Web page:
Cybersecurity threats span all social networks, but Bryan Harris, VP of cyber research and development at SAS, argues some platforms carry more risk than others.
"LinkedIn is one of the biggest sources of wealth for the bad guys," he says. "It's a tough social media platform because it has this dual nature: you want to expand your network and improve your career, but you're also increasing the attack surface by not knowing who you're connecting with."
With each LinkedIn request, employees face a choice. If they accept, they could benefit from a new contact -- or increase their attack surface by letting an unknown party access their professional network. Employees with large social networks, like those in marketing and PR, increase their likelihood of attack as they build connections.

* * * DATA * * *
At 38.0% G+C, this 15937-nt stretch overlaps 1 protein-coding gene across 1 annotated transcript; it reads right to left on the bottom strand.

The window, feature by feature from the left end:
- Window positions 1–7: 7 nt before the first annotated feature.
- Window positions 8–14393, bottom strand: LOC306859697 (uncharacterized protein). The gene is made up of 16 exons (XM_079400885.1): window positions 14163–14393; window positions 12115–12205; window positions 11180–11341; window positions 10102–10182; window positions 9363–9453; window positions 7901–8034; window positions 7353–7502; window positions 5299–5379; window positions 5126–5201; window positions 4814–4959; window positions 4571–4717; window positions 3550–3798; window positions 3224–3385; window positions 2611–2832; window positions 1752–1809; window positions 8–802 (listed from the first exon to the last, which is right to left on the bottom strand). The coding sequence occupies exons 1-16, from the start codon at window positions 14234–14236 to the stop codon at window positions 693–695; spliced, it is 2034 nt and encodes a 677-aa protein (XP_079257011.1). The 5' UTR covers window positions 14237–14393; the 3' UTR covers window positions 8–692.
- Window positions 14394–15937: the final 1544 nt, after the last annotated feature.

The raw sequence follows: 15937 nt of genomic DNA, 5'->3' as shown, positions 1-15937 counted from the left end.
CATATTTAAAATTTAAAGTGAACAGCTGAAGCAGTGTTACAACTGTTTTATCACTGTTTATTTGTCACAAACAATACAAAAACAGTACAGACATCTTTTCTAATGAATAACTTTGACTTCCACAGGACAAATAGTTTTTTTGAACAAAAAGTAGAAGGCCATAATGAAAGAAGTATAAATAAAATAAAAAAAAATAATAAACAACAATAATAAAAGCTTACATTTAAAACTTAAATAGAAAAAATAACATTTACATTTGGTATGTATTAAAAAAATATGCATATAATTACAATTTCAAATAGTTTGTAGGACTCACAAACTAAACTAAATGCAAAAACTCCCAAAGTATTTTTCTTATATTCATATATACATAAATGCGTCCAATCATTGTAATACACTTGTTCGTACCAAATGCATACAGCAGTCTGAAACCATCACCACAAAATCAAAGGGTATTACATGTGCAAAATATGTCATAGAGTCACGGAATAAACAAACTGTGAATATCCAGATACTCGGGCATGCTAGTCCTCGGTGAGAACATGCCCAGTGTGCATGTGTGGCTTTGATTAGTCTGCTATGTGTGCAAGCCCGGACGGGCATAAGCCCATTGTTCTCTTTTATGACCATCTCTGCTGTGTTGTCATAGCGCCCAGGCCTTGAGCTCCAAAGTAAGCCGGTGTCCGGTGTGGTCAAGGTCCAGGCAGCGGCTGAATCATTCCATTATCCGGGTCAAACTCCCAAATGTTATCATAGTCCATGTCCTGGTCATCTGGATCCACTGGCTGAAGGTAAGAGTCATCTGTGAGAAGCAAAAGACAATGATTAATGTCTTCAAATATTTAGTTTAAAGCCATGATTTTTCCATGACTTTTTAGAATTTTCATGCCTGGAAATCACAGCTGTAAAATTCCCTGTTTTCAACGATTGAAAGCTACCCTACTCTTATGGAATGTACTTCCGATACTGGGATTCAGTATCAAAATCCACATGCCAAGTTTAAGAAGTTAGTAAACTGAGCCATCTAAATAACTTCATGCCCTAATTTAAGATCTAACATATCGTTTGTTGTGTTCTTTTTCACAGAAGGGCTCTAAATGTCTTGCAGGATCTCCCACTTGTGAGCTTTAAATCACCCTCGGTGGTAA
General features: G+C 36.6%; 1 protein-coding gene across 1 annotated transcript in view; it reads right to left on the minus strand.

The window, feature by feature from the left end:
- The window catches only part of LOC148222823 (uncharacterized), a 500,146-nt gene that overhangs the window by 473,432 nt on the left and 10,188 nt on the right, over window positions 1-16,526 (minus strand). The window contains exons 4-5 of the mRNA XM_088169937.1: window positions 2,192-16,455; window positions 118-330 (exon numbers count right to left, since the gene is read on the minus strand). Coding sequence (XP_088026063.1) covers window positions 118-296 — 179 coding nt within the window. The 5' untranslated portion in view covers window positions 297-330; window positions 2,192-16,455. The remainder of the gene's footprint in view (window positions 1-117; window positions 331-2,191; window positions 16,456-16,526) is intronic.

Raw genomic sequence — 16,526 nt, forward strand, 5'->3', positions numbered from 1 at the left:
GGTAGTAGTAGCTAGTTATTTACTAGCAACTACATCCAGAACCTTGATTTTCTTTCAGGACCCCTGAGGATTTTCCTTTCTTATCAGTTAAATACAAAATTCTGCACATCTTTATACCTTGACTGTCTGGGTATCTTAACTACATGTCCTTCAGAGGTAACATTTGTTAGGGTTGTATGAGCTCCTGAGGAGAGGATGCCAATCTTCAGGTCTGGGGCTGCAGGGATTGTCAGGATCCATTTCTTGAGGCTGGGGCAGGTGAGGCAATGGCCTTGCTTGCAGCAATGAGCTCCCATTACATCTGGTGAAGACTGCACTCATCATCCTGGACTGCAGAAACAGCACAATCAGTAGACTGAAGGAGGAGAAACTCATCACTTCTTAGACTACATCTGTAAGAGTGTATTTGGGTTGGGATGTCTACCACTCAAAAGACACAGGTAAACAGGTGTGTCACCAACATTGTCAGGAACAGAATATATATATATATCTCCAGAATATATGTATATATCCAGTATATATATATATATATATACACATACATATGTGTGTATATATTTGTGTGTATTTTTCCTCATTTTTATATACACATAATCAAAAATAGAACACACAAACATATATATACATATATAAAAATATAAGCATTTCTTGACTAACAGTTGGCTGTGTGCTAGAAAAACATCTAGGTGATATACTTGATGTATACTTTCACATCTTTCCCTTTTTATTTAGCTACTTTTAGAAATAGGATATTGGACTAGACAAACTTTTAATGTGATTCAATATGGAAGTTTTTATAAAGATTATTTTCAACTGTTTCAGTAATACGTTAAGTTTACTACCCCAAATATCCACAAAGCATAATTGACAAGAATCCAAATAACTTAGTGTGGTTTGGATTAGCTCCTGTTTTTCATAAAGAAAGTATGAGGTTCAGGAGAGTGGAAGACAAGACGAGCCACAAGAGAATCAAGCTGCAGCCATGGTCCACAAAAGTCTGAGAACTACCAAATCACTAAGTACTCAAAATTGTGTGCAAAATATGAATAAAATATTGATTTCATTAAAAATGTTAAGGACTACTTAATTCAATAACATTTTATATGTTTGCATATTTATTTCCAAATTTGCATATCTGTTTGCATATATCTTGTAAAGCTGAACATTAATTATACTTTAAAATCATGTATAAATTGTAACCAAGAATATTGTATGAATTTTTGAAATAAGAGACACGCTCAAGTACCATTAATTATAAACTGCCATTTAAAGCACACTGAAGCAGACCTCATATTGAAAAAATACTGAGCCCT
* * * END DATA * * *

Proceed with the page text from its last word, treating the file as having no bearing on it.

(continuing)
Twitter, like LinkedIn, comes with a great risk of social engineering because there is a lower barrier to entry for attackers. Facebook and Snapchat still pose challenges, Harris explains, but people are less likely to accept requests from people they haven't met in person. On Twitter and LinkedIn, people connect based on mutual interests and professional connections. Attackers can send direct messages in ways that seem legitimate but aren't.
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